Authorities in mainland China’s Guangdong province – neighbouring Macau – have eased travel-related restrictions for outbound travellers. The move comes as the number of places in the country labelled as either ‘mid’ or ‘high risk’ for Covid-19 infection continues to dwindle.
Guangdong’s Department of Culture and Tourism announced that travel agencies operating in the province – including online travel agencies – have been allowed to resume sales of “flight plus hotel stay” packages, and of tour packages, for travel to other Chinese provinces. The measure was enacted on August 24.
Travel agencies cannot however sell packages for destinations still in the list of mid- or high-risk places for Covid-19, according to the department’s announcement.
The operator of Zhuhai Airport, next to Macau, separately announced that from Wednesday (August 25), departing passengers were no longer required to present a nucleic acid test certificate with a ‘negative’ result for Covid-19 infection issued in the previous 48 hours. The easing measure, however, did not apply for people travelling either to Beijing or Xi’an.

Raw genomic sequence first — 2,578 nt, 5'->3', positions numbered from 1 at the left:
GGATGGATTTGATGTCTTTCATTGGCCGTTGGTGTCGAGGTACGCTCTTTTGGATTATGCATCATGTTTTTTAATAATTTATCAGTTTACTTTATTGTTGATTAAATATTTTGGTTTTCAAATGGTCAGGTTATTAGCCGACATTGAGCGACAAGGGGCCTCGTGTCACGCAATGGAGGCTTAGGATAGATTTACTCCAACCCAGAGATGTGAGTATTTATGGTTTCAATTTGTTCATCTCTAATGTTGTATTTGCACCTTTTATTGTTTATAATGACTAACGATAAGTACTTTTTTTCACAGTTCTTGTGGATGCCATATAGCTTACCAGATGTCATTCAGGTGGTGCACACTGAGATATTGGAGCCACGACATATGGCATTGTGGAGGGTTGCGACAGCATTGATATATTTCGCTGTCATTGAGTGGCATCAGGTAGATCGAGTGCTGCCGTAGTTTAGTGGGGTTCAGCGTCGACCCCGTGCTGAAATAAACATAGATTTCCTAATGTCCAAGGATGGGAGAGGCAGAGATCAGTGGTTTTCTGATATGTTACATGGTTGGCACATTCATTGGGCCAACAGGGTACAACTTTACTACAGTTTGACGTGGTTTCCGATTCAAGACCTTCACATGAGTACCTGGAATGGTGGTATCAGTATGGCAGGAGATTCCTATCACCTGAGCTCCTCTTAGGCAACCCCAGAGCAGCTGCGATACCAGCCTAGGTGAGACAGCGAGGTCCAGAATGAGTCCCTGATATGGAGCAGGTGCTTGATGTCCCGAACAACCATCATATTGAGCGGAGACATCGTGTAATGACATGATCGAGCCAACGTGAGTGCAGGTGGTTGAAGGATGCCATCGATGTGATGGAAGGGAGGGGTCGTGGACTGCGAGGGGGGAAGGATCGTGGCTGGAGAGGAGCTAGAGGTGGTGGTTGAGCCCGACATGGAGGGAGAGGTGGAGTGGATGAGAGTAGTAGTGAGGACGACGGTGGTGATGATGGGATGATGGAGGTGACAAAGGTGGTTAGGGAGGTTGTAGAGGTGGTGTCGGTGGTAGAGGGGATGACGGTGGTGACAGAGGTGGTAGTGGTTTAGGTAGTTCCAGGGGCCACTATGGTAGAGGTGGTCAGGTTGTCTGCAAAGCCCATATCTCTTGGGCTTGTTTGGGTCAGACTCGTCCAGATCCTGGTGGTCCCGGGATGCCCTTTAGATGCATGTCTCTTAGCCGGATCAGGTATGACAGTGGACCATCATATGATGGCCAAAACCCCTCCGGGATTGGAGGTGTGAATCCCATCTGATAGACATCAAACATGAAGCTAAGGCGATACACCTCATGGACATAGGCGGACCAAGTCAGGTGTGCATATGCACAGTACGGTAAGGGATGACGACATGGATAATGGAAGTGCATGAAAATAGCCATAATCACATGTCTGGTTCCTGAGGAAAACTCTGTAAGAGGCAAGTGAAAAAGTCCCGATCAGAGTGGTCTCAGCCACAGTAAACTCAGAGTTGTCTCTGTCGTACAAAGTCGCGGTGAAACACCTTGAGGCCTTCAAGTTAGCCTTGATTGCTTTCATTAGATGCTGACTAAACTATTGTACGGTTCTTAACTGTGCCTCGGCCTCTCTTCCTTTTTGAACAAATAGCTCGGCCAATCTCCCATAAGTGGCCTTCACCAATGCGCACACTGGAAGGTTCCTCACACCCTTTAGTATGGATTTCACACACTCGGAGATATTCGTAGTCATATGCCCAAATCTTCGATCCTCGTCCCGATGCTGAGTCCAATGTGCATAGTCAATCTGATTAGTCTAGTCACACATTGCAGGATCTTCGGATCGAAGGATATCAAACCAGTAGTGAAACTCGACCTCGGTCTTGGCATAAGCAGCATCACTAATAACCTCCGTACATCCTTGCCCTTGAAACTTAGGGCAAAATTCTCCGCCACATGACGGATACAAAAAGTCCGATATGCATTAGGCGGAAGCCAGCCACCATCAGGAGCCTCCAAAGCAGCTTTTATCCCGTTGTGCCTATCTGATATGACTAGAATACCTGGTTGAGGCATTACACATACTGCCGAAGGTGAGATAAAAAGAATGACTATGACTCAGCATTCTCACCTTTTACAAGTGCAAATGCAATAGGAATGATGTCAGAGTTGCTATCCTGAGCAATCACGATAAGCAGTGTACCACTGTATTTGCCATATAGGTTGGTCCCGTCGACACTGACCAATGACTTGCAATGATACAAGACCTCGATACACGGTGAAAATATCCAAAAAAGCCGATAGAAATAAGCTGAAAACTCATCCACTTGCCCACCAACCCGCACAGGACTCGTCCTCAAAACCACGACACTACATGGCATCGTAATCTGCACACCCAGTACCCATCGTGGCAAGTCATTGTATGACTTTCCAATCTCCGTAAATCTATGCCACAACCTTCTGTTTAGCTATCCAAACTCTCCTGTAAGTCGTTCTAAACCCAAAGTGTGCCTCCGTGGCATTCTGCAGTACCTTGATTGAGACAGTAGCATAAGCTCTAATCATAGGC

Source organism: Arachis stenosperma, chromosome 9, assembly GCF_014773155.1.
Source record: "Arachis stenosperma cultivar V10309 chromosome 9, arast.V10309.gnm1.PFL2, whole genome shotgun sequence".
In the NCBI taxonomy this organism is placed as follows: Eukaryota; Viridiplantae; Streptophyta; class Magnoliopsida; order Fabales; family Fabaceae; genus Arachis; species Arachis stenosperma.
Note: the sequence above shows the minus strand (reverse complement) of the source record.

That test certificate requirement by Zhuhai Airport had been in place since August 4. The airport’s operator noted in its latest announcement that travellers still needed to comply with Covid-19-related requirements of the place they were travelling to.
Zhuhai Airport currently only serves destinations within mainland China. It is one of the secondary airports in Guangdong province.
As of 1.00pm on Wednesday, an aggregate of 48 places in mainland China were classified by health authorities as either mid or high risk for Covid-19 infection. The list included locations in Shanghai and in the provinces of Jiangsu, Henan, Hubei and Yunnan.
Earlier this month, there had been more than 200 places featured in the list, according to information from the national health authorities.
Mainland China is currently the only place to have a largely quarantine-free travel arrangement with Macau. The arrangement covers places on the mainland classified as ‘low risk’ for Covid-19 infection.
Mainland China faced a fresh wave of Covid-19 infection cases starting late July. At the time, several local authorities advised people to avoid making non-essential cross-provincial trips.
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